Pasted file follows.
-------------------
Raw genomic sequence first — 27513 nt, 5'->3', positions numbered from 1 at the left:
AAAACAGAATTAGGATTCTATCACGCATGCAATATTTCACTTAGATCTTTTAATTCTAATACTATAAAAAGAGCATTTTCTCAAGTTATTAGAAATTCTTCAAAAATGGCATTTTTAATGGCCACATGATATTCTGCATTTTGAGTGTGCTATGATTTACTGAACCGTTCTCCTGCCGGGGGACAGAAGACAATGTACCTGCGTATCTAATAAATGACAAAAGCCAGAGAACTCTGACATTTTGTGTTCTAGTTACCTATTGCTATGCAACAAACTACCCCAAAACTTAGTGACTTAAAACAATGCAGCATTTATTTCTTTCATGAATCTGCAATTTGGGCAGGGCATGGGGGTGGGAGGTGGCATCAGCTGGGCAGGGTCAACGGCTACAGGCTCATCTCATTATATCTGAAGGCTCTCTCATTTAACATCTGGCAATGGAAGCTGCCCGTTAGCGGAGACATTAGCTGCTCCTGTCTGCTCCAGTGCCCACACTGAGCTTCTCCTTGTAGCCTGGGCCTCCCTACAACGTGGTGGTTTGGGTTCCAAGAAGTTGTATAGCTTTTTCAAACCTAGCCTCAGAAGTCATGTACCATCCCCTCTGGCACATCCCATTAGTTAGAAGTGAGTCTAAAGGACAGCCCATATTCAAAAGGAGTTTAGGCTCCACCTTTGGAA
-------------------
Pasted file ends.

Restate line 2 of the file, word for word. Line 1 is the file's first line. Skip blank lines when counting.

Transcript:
AAAACAGAATTAGGATTCTATCACGCATGCAATATTTCACTTAGATCTTTTAATTCTAATACTATAAAAAGAGCATTTTCTCAAGTTATTAGAAATTCTTCAAAAATGGCATTTTTAATGGCCACATGATATTCTGCATTTTGAGTGTGCTATGATTTACTGAACCGTTCTCCTGCCGGGGGACAGAAGACAATGTACCTGCGTATCTAATAAATGACAAAAGCCAGAGAACTCTGACATTTTGTGTTCTAGTTACCTATTGCTATGCAACAAACTACCCCAAAACTTAGTGACTTAAAACAATGCAGCATTTATTTCTTTCATGAATCTGCAATTTGGGCAGGGCATGGGGGTGGGAGGTGGCATCAGCTGGGCAGGGTCAACGGCTACAGGCTCATCTCATTATATCTGAAGGCTCTCTCATTTAACATCTGGCAATGGAAGCTGCCCGTTAGCGGAGACATTAGCTGCTCCTGTCTGCTCCAGTGCCCACACTGAGCTTCTCCTTGTAGCCTGGGCCTCCCTACAACGTGGTGGTTTGGGTTCCAAGAAGTTGTATAGCTTTTTCAAACCTAGCCTCAGAAGTCATGTACCATCCCCTCTGGCACATCCCATTAGTTAGAAGTGAGTCTAAAGGACAGCCCATATTCAAAAGGAGTTTAGGCTCCACCTTTGGAA